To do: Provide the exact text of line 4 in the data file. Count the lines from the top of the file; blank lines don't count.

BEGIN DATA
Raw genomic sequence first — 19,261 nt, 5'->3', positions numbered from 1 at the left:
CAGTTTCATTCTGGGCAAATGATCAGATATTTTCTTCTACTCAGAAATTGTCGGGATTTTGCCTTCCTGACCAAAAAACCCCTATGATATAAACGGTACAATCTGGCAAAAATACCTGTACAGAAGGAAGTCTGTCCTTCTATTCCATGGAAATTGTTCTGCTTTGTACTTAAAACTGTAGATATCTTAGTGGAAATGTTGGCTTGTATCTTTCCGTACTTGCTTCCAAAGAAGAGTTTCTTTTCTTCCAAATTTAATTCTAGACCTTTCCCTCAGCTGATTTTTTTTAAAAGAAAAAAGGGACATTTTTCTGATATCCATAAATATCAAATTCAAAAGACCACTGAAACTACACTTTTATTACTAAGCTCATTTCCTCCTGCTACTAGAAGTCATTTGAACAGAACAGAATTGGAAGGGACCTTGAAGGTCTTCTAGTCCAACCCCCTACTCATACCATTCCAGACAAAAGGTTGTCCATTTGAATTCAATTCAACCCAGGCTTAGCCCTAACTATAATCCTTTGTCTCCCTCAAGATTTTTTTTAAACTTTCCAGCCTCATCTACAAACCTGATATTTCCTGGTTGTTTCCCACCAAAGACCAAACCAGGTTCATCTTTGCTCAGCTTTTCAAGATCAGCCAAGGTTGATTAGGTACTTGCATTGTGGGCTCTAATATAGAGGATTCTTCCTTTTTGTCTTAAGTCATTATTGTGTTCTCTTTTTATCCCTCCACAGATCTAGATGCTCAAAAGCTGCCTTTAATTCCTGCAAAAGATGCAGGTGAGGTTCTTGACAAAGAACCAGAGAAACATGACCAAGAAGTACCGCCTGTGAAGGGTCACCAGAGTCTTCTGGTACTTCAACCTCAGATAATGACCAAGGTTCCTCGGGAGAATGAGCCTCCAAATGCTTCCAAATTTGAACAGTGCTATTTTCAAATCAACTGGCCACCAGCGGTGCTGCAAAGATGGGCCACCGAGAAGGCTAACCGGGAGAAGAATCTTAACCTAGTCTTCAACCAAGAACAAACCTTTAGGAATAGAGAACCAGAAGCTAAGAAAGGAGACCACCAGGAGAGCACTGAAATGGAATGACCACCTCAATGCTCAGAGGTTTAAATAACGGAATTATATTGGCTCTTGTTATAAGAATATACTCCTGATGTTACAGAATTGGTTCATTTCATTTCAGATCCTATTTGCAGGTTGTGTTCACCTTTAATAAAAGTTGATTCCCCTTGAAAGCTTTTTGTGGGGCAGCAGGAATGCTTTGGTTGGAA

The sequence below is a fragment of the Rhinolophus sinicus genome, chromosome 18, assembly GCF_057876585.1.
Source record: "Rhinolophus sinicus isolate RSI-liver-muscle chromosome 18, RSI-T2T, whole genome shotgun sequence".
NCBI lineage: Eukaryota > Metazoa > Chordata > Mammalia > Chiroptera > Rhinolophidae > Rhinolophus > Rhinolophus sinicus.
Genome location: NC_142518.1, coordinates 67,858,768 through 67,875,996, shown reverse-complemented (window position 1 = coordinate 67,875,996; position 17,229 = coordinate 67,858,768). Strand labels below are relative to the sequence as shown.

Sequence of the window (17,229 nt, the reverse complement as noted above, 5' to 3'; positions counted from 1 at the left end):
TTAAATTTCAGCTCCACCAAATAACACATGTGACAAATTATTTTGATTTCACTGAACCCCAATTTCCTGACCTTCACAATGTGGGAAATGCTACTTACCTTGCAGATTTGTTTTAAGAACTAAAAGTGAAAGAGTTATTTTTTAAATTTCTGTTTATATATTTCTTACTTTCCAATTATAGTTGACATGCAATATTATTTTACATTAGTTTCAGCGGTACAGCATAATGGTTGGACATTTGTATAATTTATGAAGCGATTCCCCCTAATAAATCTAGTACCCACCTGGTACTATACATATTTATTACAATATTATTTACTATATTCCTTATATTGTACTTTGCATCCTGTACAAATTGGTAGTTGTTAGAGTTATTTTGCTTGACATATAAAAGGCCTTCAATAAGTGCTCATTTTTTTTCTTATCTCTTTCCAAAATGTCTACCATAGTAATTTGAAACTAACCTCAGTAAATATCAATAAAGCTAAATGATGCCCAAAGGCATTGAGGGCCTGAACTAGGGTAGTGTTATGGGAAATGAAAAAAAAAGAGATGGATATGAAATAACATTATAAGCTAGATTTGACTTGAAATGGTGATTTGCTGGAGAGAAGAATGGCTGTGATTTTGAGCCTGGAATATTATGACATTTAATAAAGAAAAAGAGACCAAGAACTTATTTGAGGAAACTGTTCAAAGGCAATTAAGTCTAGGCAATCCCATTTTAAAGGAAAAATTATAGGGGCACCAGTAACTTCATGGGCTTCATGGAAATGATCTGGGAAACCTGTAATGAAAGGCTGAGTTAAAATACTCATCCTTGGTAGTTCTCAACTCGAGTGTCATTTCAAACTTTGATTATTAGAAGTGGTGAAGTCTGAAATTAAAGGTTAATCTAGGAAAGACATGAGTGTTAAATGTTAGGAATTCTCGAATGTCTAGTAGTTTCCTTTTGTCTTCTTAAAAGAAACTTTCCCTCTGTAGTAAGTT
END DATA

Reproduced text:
Source record: "Rhinolophus sinicus isolate RSI-liver-muscle chromosome 18, RSI-T2T, whole genome shotgun sequence".